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Everybody Needs to See PlayMakers Rep’s Everybody. What a Piece of Work!

David Adamson stars as Death, and Kathryn Hunter-Williams plays multiple roles (photo by HuthPhoto)

Everybody, written by Branden Jacobs-Jenkins and directed by Orlando Pabotoy, as they say, “has it all!” An adaptation of the medieval English morality play Everyman, this current production of PlayMakers Repertory Company offers a poignant reminder of the rich history of theater-in-English while, at the same time, fulfilling the all of the past-and-present goals of theatrical endeavors: entertainment, education, inspiration, introspection, etc.

Everybody unashamedly acknowledges its debt to its predecessor, and it cites earlier sources from which Everyman had drawn, thereby suggesting that the issues addressed in this work are timeless and universal. Indeed, part of the genius of this work is how expertly (and seamlessly) modern issues and topical references are melded with the original idea of people coming to their moment of death and “meeting God” while staying faithful to the original framework of the morality-play genre.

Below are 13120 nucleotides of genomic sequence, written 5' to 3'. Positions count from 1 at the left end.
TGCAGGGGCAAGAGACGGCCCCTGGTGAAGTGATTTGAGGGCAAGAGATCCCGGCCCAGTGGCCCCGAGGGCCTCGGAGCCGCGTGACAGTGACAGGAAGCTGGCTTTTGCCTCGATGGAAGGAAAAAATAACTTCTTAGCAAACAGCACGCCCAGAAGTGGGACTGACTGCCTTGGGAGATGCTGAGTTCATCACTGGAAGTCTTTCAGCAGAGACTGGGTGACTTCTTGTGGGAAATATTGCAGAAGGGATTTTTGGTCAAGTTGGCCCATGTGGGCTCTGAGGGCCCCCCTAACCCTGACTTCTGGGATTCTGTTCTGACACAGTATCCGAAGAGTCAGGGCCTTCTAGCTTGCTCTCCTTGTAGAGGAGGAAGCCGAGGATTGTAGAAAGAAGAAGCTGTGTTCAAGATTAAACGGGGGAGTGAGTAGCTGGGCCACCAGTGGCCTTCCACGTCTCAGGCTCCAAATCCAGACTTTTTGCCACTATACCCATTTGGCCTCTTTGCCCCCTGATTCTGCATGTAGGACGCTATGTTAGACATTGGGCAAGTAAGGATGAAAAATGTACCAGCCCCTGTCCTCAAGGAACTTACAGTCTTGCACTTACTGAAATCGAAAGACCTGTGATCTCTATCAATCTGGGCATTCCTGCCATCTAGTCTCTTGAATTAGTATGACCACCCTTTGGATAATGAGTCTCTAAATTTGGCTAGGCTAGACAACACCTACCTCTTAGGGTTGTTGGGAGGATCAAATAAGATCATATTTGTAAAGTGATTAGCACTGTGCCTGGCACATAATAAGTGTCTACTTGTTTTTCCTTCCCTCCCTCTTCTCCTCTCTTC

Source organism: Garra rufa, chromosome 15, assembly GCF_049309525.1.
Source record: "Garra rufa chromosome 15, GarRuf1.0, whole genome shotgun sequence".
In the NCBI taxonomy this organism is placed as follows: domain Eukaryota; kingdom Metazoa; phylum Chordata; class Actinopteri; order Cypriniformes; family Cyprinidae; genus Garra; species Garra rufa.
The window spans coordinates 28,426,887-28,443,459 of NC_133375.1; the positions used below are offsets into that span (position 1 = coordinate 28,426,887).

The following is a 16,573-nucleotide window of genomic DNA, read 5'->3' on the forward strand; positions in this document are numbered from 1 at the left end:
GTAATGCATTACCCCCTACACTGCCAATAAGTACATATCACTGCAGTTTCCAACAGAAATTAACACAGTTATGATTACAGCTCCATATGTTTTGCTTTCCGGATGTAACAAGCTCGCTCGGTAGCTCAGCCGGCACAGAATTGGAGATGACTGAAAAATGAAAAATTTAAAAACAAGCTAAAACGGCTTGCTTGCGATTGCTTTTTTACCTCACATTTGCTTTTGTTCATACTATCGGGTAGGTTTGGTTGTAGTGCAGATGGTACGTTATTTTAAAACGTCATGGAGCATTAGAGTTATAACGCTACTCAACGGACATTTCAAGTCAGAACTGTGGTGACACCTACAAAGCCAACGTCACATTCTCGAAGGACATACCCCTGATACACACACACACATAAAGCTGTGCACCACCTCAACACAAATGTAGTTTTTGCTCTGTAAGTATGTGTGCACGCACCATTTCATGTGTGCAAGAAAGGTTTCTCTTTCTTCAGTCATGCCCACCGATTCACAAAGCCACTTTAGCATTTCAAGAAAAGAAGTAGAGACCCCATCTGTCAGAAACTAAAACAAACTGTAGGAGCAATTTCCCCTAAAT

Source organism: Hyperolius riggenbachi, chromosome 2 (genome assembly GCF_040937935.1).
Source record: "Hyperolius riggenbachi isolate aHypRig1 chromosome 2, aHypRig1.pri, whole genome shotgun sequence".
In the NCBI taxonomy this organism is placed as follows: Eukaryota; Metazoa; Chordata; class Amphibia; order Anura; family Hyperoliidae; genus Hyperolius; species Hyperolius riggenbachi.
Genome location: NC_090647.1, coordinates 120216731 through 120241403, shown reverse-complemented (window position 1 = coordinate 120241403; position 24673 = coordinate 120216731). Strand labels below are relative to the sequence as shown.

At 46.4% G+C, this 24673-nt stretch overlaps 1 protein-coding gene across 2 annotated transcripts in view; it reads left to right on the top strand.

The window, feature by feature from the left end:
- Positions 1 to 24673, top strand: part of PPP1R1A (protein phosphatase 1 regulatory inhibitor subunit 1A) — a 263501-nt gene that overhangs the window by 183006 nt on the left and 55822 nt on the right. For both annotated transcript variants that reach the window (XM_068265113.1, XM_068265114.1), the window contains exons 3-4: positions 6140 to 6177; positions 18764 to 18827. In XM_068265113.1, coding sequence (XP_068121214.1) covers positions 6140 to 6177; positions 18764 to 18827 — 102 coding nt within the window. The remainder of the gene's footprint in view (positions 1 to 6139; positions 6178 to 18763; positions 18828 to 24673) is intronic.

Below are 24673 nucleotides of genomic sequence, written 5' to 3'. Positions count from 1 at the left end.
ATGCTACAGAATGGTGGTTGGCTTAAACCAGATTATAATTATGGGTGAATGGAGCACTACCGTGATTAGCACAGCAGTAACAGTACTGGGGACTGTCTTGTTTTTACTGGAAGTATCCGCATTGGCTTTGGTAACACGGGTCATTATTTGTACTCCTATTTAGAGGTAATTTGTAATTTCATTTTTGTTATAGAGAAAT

Everybody is an allegorical work. It begins with a welcome from a surprising source (played energetically by Kathryn Hunter-Williams) that contains elements of stand-up comedy and audience engaging exercises. This “host” then assumes the role of “God,” who further instructs and entertains us (raising questions about the afterlife) and then summons “Death” (an imposing but amusing David Adamson) and assigns the task to summon “Everybody” (played with a twist (and with aplomb) by a sextet of actors — see below).

Dan Toot stars as Stuff, and Kathryn Hunter-Williams plays multiple roles (photo by HuthPhoto)

Death basically tells Everybody: your time has come; you are to meet God and give an accounting/presentation of your life. Frightened by the prospect of doing so alone, Everybody bargains with Death and receives permission to seek a friend (or anybody) for companionship on this final journey to this final reckoning.

We then meet a series of allegorical characters, including “Friendship,” “Kinship,” and “Stuff.” Will any of them be willing to support and join Everybody? We eventually meet “Understanding” and “Love” (among others), and we are treated to a danse macabre as Everybody journeys to the grave.